Balancing tires isn’t the same as alignment, and it’s often falsely mixed up. While balancing tires helps restore proper weight distribution to eliminate vibrations and optimize tire tread life, alignment is simply a suspension adjustment.
It’s not directly connected to your tires, although it results in better handling and prevents the car from steering to the sides while you hold the wheel flat. Both are essential steps to take to ensure a refined driving performance, and the fact that some symptoms are almost the same makes things harder.
For example, uneven tire tread wear or driving vibrations could be a consequence of both. One way you can make sure is to let go of the steering wheel as you drive on a flat road where it’s safe. If the steering wheel leans towards any side, you have a problem with alignment and not imbalanced tires.
When should i balance my tires?
You should get your tires balanced every 6000 miles or 7000 miles on average. Still, the best way to be sure is to check the specification of the manufacturer. One great hint for keeping everything in order is to balance your tires whenever you change the oil.
That way you won’t forget to balance the tires for too long, and you’ll get the most miles possible from your tire set.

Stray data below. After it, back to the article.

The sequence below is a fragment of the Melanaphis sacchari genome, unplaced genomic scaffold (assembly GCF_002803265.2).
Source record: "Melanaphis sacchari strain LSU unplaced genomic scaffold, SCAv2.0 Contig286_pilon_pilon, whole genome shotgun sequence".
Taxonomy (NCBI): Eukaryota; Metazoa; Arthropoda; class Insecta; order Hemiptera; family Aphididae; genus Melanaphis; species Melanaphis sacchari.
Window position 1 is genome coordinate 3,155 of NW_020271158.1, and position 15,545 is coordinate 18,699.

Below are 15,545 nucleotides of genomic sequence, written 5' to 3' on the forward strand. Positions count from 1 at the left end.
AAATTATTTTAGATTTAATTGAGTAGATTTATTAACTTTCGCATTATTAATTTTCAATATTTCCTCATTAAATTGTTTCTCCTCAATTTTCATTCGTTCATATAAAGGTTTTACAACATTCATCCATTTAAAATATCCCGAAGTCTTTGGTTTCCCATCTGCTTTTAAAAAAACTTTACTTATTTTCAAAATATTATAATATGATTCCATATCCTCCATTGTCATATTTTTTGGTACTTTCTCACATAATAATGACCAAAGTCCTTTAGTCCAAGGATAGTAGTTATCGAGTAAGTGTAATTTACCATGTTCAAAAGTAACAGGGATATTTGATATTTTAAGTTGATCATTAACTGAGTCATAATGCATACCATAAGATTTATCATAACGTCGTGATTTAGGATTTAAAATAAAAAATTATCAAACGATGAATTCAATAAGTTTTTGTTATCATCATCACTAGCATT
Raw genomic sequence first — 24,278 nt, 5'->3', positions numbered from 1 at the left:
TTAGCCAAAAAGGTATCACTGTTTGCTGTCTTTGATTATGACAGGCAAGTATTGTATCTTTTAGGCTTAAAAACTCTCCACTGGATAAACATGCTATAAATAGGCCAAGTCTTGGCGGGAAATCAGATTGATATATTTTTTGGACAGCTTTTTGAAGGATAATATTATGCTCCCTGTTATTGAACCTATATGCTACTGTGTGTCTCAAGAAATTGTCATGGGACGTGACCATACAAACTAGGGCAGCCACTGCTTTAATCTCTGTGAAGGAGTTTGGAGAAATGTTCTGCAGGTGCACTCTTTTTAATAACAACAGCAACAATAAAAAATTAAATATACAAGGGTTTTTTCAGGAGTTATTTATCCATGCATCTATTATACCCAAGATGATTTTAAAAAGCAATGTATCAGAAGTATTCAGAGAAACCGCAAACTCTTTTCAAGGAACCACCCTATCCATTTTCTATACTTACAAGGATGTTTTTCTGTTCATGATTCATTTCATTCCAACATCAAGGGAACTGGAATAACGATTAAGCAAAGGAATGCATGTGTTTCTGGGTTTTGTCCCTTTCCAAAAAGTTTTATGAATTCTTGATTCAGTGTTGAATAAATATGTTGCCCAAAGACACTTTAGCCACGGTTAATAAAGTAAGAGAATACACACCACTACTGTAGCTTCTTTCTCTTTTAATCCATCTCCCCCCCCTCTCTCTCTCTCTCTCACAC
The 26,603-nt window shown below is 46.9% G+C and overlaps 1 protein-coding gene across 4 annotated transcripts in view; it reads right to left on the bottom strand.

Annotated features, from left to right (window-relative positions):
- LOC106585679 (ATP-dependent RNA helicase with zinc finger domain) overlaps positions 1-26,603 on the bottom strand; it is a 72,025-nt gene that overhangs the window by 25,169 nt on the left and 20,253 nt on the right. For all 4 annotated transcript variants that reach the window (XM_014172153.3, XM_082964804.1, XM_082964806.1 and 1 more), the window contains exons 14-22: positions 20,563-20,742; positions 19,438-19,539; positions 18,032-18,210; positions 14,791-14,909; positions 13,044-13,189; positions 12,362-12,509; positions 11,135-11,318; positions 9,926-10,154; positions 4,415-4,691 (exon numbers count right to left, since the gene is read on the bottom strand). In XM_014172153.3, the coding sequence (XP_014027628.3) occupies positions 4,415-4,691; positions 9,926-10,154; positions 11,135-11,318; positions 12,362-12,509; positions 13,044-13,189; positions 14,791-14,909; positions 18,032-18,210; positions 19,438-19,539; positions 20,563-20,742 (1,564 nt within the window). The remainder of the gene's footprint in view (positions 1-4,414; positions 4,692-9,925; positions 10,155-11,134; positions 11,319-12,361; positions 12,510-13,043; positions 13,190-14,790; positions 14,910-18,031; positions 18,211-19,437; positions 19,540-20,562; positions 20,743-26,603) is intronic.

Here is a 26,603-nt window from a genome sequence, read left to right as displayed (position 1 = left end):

How do i check my wheel balance?
You can check the wheel balance by going to the technician that has a balancing device. It’s a machine that takes the tires for a spin to calculate the imbalance and fix it. Your wheel has two sides – a light spot and a heavy spot. Once the machine identifies the heavy spot, the tire is balanced using the weight put to the opposite side.
The machine also checks the tire pressure before spinning the wheel to determine the weight needed for balancing. The process needs to be completed for all four tires to achieve the perfect balance. Once you have successfully checked and balanced the wheels, the machine goes for another spin to confirm that there’s no more imbalance left.
How long does a tire stay balanced?
A tire should stay balanced for at least 5000 miles after re-balancing. Still, it depends on the type of road and driving style as well, but the average is between 5000 miles and 7000 miles before the time comes for new balancing.
Cost of balancing tires
Another thing about tire balancing that might be interesting for drivers is the price you’d have to pay. While it is possible to balance your tires on your own in theory, you should really leave it to professionals, unless you have a balancing machine yourself.
So, if you visit a technician to do the job, you’ll be looking at the price of $15 to $50 per tire, depending on the tire type and the shop you visit.
It’s essential to recognize the best moment for tire balancing to ensure that your tires last a bit more, and to prevent any road vibrations or noises. It’s often overlooked in the automotive world, so don’t wait until the last moment to balance your tires.
This article will lead you through it and give you an idea of the main indicators so you can solve this issue before it affects your driving experience and safety.